Houston argues the allegation “defendants inquired from plaintiffs as to the payment” can only be construed as an admission that on the day of the funeral and on the next day prior to the arrival of the limousine, plaintiffs were asked by Houston how they intended to pay for the services and the loan check was discussed as a manner of payment.   This is one possible interpretation.   Another plausible interpretation is that Houston inquired whether Ms. Wilson still had the loan check available as a means of payment should it become necessary.   This interpretation is consistent with the allegations in each pleading Ms. Wilson told Houston she had the check, there would be a three-day wait for the funds after she deposited it and that Houston agreed it would wait for the check to clear.   We note there is no allegation in any of the versions of the complaint that Houston told Ms. Wilson she would need to use the proceeds of the check to pay for the services or that she should deposit the check to start the three-day waiting period running.   In any event, as we have explained above, at the demurrer stage the complaint must be construed in the light most favorable to the plaintiff.   Arguments about what could or could not be inferred from the alleged facts must await the trial.

Furthermore, even if we were to accept Houston's interpretation of the conversations between the parties, we fail to see how it would defeat plaintiffs' cause of action for breach of contract based on the improprieties and indignities inflicted on them in the course of the burial service.   Assuming the parties discussed payment for Houston's services out of the loan  check, the plaintiffs have pled consistently that Houston was informed at the time the contract was entered into there would be a three-day hold on the check before the funds became available.   Therefore, Houston knew even if Ms. Wilson deposited the check on the day of the funeral the funds would not be available until three days later.   Houston reasonably could not expect payment on the day of the funeral or the following day.


Houston's demurrer to the fraud cause of action focused on paragraph 49 of the second amended complaint which alleged:  “[D]efendants at the time of contracting to provide death care services specifically represented to plaintiffs that they were fully capable of handling and processing the defendants [sic] insurance policy and that they would provide for a dignified and respectful funeral and burial service and that said representation [sic] was false.”   Houston correctly observes that, unlike other causes of action, the elements of a fraud cause of action must be pled with specificity.   (Committee on Children's Television, Inc. v. General Foods Corp. (1983) 35 Cal.3d 197, 216, 197 Cal.Rptr. 783, 673 P.2d 660.)   Houston contends the complaint fails to allege any facts showing it was not “capable of handling and processing” the insurance policy and the alleged representation the funeral services would be “dignified and respectful” is too general and amorphous to serve as the basis for a fraud cause of action.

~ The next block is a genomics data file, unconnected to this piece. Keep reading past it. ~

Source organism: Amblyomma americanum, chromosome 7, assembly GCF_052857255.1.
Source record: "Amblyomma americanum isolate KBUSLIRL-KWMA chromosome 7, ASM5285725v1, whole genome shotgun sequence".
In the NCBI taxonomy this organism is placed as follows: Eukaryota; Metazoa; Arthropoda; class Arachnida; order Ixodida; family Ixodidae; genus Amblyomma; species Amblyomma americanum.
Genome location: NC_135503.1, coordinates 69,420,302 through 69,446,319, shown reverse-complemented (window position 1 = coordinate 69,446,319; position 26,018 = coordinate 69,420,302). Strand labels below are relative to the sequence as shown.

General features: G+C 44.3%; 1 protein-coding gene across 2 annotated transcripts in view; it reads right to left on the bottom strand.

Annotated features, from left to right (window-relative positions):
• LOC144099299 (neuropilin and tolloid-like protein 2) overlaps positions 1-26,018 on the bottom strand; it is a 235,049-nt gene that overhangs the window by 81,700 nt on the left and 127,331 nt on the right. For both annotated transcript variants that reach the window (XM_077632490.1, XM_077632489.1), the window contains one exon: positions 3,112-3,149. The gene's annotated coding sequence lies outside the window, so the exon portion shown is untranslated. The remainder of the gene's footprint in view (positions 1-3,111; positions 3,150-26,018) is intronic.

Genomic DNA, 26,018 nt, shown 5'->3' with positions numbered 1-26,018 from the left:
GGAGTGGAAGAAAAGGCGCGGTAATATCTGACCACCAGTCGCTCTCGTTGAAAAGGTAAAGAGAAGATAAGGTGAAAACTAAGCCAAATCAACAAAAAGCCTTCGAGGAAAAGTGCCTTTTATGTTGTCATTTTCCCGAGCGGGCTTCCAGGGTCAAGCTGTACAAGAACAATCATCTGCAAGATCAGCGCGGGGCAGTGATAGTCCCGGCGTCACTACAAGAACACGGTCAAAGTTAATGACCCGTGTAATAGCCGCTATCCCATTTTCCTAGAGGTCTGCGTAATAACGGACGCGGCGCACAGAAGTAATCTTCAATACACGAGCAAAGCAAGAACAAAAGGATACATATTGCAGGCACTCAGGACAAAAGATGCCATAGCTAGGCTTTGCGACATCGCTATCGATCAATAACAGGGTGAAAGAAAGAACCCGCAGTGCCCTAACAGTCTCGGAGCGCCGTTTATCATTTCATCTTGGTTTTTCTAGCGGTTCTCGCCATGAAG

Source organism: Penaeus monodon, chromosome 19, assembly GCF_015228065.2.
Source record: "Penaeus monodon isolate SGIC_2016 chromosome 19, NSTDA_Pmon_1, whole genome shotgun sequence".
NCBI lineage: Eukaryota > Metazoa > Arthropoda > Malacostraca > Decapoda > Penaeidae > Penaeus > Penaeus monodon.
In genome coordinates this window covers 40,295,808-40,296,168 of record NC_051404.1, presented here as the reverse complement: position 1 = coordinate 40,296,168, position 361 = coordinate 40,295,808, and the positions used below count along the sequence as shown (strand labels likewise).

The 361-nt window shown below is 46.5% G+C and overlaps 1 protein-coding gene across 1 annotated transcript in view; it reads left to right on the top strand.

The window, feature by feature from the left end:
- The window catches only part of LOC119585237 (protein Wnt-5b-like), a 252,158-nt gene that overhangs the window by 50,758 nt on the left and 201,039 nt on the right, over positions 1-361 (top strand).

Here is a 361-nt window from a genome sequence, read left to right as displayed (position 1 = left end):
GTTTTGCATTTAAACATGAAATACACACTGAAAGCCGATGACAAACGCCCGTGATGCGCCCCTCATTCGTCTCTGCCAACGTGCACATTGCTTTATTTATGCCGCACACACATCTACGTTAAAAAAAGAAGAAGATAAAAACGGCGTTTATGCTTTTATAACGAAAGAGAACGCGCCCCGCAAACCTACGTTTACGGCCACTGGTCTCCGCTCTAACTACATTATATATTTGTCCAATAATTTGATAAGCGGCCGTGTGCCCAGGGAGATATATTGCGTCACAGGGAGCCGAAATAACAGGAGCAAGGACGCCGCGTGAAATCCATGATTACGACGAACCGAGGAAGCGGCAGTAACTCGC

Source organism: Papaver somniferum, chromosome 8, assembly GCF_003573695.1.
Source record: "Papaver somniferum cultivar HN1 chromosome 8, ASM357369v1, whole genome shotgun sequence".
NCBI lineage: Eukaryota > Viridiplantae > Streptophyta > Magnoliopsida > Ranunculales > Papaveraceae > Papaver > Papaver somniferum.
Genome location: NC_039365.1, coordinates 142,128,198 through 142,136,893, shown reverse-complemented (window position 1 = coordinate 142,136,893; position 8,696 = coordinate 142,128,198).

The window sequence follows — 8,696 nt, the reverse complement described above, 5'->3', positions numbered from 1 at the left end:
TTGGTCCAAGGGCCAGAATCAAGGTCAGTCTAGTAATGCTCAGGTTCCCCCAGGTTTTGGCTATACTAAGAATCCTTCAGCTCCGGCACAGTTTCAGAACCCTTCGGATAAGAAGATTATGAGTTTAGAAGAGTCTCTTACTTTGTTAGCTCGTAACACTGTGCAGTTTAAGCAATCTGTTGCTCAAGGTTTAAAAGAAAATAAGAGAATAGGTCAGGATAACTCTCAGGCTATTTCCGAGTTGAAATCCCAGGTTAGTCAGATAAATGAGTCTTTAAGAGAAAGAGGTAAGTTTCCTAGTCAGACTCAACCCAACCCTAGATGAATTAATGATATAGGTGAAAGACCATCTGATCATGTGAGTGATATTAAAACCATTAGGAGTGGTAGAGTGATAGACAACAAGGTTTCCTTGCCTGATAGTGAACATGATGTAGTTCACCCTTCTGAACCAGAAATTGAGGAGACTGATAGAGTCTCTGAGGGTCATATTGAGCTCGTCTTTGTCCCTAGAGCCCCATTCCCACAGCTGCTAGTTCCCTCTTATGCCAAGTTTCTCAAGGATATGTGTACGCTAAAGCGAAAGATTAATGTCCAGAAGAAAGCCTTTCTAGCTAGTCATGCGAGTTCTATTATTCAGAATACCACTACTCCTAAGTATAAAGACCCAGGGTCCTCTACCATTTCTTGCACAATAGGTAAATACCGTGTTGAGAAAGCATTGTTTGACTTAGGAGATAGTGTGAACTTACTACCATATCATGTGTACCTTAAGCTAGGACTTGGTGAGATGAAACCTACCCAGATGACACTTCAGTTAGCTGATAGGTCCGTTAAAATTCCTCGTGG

If these were the only allegations of misrepresentation, we would tend to agree Houston's demurrer to the fraud count had merit.   However, as plaintiffs point out in their opening brief, the fraud cause of action incorporates by reference the earlier allegations regarding Houston's representations regarding the time and manner of payment.   The complaint alleges Houston represented to plaintiffs if the need arose for plaintiffs to cash the loan check it would so inform them and wait whatever time was necessary for the check to clear the bank.   The complaint alleges this representation was false as evidenced by Willie Houston's conduct at the bank and prior similar conduct toward other families with whom Houston contracted for burial services.   We find these allegations are sufficiently specific to satisfy the pleading requirements of a false representation and knowledge of falsity.

Houston does not challenge the pleading of the other elements of a fraud cause of action—intent to defraud, justifiable reliance and damages.   Therefore, we conclude the trial court erred in sustaining the demurrer to the fraud cause of action.


Plaintiffs seek to hold Houston liable on a theory of breach of fiduciary duty by an agent.   For the reasons explained below, this theory is not applicable under the facts of this case.